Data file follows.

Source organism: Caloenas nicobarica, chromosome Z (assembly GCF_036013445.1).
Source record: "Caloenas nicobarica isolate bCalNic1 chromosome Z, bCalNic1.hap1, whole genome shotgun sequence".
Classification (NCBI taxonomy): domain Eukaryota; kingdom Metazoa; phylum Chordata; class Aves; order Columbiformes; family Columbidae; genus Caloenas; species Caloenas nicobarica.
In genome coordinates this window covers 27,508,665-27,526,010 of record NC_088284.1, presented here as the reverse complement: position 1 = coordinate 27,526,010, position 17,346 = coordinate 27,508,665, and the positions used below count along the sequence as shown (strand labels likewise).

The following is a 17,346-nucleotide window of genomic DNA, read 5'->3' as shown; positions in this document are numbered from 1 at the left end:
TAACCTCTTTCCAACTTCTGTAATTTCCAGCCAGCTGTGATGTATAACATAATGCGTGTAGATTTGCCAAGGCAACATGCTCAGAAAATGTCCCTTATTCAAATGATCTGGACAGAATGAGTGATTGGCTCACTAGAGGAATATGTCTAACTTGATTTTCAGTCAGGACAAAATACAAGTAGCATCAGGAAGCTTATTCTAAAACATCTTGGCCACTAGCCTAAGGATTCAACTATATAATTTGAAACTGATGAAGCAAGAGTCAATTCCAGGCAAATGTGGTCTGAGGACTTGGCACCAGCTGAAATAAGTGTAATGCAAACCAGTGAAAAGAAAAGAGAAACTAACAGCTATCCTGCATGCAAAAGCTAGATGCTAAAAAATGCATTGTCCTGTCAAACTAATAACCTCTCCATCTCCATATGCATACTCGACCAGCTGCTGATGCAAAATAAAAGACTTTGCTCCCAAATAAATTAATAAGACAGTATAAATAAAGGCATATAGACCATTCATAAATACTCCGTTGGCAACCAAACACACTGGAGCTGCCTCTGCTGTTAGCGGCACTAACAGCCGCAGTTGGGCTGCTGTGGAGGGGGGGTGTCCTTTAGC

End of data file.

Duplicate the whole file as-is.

Source organism: Caloenas nicobarica, chromosome Z (assembly GCF_036013445.1).
Source record: "Caloenas nicobarica isolate bCalNic1 chromosome Z, bCalNic1.hap1, whole genome shotgun sequence".
Classification (NCBI taxonomy): domain Eukaryota; kingdom Metazoa; phylum Chordata; class Aves; order Columbiformes; family Columbidae; genus Caloenas; species Caloenas nicobarica.
In genome coordinates this window covers 27,508,665-27,526,010 of record NC_088284.1, presented here as the reverse complement: position 1 = coordinate 27,526,010, position 17,346 = coordinate 27,508,665, and the positions used below count along the sequence as shown (strand labels likewise).

The following is a 17,346-nucleotide window of genomic DNA, read 5'->3' as shown; positions in this document are numbered from 1 at the left end:
TAACCTCTTTCCAACTTCTGTAATTTCCAGCCAGCTGTGATGTATAACATAATGCGTGTAGATTTGCCAAGGCAACATGCTCAGAAAATGTCCCTTATTCAAATGATCTGGACAGAATGAGTGATTGGCTCACTAGAGGAATATGTCTAACTTGATTTTCAGTCAGGACAAAATACAAGTAGCATCAGGAAGCTTATTCTAAAACATCTTGGCCACTAGCCTAAGGATTCAACTATATAATTTGAAACTGATGAAGCAAGAGTCAATTCCAGGCAAATGTGGTCTGAGGACTTGGCACCAGCTGAAATAAGTGTAATGCAAACCAGTGAAAAGAAAAGAGAAACTAACAGCTATCCTGCATGCAAAAGCTAGATGCTAAAAAATGCATTGTCCTGTCAAACTAATAACCTCTCCATCTCCATATGCATACTCGACCAGCTGCTGATGCAAAATAAAAGACTTTGCTCCCAAATAAATTAATAAGACAGTATAAATAAAGGCATATAGACCATTCATAAATACTCCGTTGGCAACCAAACACACTGGAGCTGCCTCTGCTGTTAGCGGCACTAACAGCCGCAGTTGGGCTGCTGTGGAGGGGGGGTGTCCTTTAGC